Supporting a Friend with Cancer

Cancer can happen to anyone at any time.

There’s no predicting when cancer can strike, so when it does find it’s way into your life it can come as quite a shock.

Research undertaken by Cancer Research UK has shown that 1 in 8 women are diagnosed with breast cancer in their lifetimes. Whilst survival rates are improving every year, a diagnosis (which comes with a 78% survival rate) is still a hard thing to take and can lead to a person feeling severely isolated, depressed or even angry.

If someone you know has been given a breast cancer diagnosis then there are a few things that you should consider before you next see them:

Potential physical changes

A cancer diagnosis and the resulting treatment can often lead to some noticeable physical changes in people. Chemotherapy (a form of radiation treatment that many patients will have to go through) often leads to undesirable side effects such as hair loss, weight loss or gain, as well as extreme fatigue. During these transitional periods, when a breast cancer patient is experiencing these changes for the first time, it’s important to be supportive of them.

Consider how these physical changes might make your friend feel; try not to draw attention to their physical appearance, they will already be aware of how they have changed and will no doubt be self-conscious of this. Let them lead the tone of the conversation and let them understand that you’re there to support them.

Emotional reactions

Even if your friend or colleague is receiving treatment for their illness, the potential consequences of their cancer could well be weighing on their mind on a day-to-day basis. Despite how relaxed or at ease they might appear to be, it’s unlikely that their disease is ever that far away from their thoughts. Your friend might act slightly different as a result of their diagnosis, leading them to say or do things that might seem out of character.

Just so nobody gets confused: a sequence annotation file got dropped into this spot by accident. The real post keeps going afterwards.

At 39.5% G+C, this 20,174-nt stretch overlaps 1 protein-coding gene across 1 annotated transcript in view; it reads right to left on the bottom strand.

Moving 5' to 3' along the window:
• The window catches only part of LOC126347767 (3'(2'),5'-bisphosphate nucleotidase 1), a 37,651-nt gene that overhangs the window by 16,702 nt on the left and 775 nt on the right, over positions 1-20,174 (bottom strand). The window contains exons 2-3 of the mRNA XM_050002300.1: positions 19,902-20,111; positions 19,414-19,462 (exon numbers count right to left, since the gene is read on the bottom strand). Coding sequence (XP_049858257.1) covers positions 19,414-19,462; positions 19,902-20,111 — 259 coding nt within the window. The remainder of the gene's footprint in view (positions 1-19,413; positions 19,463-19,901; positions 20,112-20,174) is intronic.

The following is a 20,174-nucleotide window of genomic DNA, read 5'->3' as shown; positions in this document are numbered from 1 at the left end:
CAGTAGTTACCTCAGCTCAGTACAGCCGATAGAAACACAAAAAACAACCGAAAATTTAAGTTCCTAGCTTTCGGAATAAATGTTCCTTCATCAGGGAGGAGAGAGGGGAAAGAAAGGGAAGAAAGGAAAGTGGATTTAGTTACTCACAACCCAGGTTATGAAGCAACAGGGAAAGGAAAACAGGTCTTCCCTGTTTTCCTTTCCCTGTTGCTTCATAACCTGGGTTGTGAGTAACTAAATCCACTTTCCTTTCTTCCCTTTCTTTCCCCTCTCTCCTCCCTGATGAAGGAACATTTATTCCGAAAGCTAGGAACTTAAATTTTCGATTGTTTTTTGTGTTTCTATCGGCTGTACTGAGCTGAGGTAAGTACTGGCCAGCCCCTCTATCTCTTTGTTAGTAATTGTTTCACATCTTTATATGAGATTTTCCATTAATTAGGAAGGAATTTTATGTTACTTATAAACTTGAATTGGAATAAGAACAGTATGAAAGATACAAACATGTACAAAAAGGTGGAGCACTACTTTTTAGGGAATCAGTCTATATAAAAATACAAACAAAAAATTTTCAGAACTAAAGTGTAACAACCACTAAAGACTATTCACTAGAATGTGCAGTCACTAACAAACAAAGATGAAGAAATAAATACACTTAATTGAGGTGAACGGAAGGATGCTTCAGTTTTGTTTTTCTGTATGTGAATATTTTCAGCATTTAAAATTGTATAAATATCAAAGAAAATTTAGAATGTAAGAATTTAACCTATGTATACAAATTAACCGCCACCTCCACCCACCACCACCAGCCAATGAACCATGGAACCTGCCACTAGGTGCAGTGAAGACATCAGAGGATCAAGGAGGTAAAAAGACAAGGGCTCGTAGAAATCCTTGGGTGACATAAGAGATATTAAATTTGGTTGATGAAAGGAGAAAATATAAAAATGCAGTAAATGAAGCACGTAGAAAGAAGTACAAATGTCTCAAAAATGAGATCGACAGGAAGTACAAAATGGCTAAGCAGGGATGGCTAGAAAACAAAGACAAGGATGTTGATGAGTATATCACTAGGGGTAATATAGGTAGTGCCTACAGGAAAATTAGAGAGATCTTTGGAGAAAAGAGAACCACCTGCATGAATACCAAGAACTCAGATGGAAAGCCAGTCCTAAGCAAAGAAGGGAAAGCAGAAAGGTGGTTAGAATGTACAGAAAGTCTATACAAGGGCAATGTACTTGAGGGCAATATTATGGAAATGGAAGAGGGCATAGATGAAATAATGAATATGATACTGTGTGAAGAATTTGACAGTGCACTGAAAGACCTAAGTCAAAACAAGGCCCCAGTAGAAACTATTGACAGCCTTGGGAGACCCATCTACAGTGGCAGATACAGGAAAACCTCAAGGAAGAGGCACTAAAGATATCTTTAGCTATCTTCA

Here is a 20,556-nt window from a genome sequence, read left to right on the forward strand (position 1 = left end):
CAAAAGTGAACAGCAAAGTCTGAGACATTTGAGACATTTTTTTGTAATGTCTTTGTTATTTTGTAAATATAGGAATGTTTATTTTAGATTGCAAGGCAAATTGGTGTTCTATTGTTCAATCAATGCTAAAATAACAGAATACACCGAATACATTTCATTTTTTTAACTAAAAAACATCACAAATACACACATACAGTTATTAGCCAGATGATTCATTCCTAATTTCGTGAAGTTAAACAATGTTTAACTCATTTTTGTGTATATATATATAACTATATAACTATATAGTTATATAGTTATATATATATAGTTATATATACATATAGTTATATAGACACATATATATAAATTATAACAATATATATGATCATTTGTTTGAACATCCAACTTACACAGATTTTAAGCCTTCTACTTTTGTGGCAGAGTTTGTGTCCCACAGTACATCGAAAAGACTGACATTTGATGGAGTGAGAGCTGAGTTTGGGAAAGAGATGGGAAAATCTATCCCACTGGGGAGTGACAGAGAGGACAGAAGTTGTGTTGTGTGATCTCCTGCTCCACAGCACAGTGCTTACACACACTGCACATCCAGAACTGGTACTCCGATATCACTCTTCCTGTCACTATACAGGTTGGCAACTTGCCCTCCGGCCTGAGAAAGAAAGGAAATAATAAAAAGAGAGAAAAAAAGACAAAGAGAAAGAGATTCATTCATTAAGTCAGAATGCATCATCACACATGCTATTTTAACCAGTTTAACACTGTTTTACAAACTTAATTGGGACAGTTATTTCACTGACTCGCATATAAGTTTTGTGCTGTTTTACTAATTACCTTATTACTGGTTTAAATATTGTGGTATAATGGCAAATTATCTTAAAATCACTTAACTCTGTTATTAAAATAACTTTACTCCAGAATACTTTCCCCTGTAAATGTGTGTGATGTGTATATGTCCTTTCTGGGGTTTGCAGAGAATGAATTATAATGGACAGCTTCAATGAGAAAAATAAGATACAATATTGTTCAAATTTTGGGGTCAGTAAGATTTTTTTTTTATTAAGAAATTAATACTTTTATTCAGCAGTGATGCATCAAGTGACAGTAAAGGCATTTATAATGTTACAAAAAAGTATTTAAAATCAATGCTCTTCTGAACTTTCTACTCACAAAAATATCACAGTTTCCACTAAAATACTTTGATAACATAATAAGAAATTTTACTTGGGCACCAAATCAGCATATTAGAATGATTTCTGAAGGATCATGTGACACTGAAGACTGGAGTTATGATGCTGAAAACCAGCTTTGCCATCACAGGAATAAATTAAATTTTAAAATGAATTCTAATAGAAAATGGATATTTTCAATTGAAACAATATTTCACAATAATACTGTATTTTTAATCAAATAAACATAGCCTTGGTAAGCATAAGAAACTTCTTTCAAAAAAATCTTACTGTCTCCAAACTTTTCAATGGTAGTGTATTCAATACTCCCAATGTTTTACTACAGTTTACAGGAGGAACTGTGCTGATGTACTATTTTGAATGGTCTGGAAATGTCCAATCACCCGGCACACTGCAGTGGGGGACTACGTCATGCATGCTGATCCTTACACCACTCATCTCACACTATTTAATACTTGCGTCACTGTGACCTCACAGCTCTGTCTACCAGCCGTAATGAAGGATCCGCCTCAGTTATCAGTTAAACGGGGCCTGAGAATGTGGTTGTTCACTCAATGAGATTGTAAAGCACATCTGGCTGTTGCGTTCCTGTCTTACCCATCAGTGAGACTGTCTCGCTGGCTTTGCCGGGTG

Cancer can bring forth all kinds of emotions in people, not all of them negative, so don’t be surprised if your friend starts acting differently – they could be angry, resentful or even happier than they were before. Make sure they’re aware that they can always talk to you should they need to;  having a friend that they can confide in openly will help relieve some of the emotional weight that they might be experiencing.

Ability to function or work

If you happen to work with someone who has been diagnosed with breast cancer then you should ensure that you don’t go out of your way to treat them differently to how you did before. Although breast cancer treatment can often leave patients physically or psychologically depleted, you shouldn’t assume that they won’t be able to work to the same level that they did before. Purposefully lightening someone’s workload without talking to them first could lead them to feeling condescended to and might heighten feelings of isolation.

It’s important to make your co-worker and friend feel as valued in your team as they did beforehand. It might be difficult, but it’s crucial to make them feel stable in their work life so that they have the opportunity to continue their  day-to-day activities without having to worry even more about their cancer diagnosis or treatment.

Keep your communications open and always make sure that they feel comfortable talking to you whenever they feel the need to.